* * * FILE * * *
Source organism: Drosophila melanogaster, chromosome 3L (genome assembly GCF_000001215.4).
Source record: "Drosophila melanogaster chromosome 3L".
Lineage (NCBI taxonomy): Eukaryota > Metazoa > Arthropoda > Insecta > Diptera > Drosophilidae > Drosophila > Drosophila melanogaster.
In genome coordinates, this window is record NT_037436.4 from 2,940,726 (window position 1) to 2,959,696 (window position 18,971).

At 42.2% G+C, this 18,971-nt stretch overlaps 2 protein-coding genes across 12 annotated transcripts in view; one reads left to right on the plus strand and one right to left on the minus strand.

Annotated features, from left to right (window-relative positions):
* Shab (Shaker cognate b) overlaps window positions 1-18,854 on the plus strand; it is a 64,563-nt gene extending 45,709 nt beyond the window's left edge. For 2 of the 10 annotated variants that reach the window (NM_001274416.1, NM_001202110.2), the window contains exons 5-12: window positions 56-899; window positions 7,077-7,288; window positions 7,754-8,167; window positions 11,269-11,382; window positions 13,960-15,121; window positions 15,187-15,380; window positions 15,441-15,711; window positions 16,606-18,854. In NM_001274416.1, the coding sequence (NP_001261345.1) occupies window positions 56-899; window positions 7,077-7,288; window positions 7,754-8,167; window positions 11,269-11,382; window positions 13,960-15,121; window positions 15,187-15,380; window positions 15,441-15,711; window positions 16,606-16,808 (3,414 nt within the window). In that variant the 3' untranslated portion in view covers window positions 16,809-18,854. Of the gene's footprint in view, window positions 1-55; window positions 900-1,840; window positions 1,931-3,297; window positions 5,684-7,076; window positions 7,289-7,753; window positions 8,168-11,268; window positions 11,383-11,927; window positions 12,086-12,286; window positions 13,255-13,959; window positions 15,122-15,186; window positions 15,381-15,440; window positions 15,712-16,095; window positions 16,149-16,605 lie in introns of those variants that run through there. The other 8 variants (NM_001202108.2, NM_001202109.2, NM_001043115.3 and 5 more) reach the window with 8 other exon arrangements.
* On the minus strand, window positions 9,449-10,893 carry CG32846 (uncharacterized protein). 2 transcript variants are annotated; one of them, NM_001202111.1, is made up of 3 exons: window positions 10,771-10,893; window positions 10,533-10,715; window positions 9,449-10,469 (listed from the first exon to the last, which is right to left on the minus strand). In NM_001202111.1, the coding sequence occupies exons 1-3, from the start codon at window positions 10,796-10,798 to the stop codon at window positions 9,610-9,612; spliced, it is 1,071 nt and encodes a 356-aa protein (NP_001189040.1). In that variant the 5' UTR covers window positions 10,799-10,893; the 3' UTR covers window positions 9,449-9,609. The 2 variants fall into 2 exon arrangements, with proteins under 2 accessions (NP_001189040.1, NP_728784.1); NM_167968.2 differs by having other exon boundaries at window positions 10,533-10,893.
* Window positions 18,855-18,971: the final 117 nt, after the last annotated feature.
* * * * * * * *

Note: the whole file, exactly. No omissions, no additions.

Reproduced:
Source organism: Drosophila melanogaster, chromosome 3L (genome assembly GCF_000001215.4).
Source record: "Drosophila melanogaster chromosome 3L".
Lineage (NCBI taxonomy): Eukaryota > Metazoa > Arthropoda > Insecta > Diptera > Drosophilidae > Drosophila > Drosophila melanogaster.
In genome coordinates, this window is record NT_037436.4 from 2,940,726 (window position 1) to 2,959,696 (window position 18,971).

At 42.2% G+C, this 18,971-nt stretch overlaps 2 protein-coding genes across 12 annotated transcripts in view; one reads left to right on the plus strand and one right to left on the minus strand.

Annotated features, from left to right (window-relative positions):
* Shab (Shaker cognate b) overlaps window positions 1-18,854 on the plus strand; it is a 64,563-nt gene extending 45,709 nt beyond the window's left edge. For 2 of the 10 annotated variants that reach the window (NM_001274416.1, NM_001202110.2), the window contains exons 5-12: window positions 56-899; window positions 7,077-7,288; window positions 7,754-8,167; window positions 11,269-11,382; window positions 13,960-15,121; window positions 15,187-15,380; window positions 15,441-15,711; window positions 16,606-18,854. In NM_001274416.1, the coding sequence (NP_001261345.1) occupies window positions 56-899; window positions 7,077-7,288; window positions 7,754-8,167; window positions 11,269-11,382; window positions 13,960-15,121; window positions 15,187-15,380; window positions 15,441-15,711; window positions 16,606-16,808 (3,414 nt within the window). In that variant the 3' untranslated portion in view covers window positions 16,809-18,854. Of the gene's footprint in view, window positions 1-55; window positions 900-1,840; window positions 1,931-3,297; window positions 5,684-7,076; window positions 7,289-7,753; window positions 8,168-11,268; window positions 11,383-11,927; window positions 12,086-12,286; window positions 13,255-13,959; window positions 15,122-15,186; window positions 15,381-15,440; window positions 15,712-16,095; window positions 16,149-16,605 lie in introns of those variants that run through there. The other 8 variants (NM_001202108.2, NM_001202109.2, NM_001043115.3 and 5 more) reach the window with 8 other exon arrangements.
* On the minus strand, window positions 9,449-10,893 carry CG32846 (uncharacterized protein). 2 transcript variants are annotated; one of them, NM_001202111.1, is made up of 3 exons: window positions 10,771-10,893; window positions 10,533-10,715; window positions 9,449-10,469 (listed from the first exon to the last, which is right to left on the minus strand). In NM_001202111.1, the coding sequence occupies exons 1-3, from the start codon at window positions 10,796-10,798 to the stop codon at window positions 9,610-9,612; spliced, it is 1,071 nt and encodes a 356-aa protein (NP_001189040.1). In that variant the 5' UTR covers window positions 10,799-10,893; the 3' UTR covers window positions 9,449-9,609. The 2 variants fall into 2 exon arrangements, with proteins under 2 accessions (NP_001189040.1, NP_728784.1); NM_167968.2 differs by having other exon boundaries at window positions 10,533-10,893.
* Window positions 18,855-18,971: the final 117 nt, after the last annotated feature.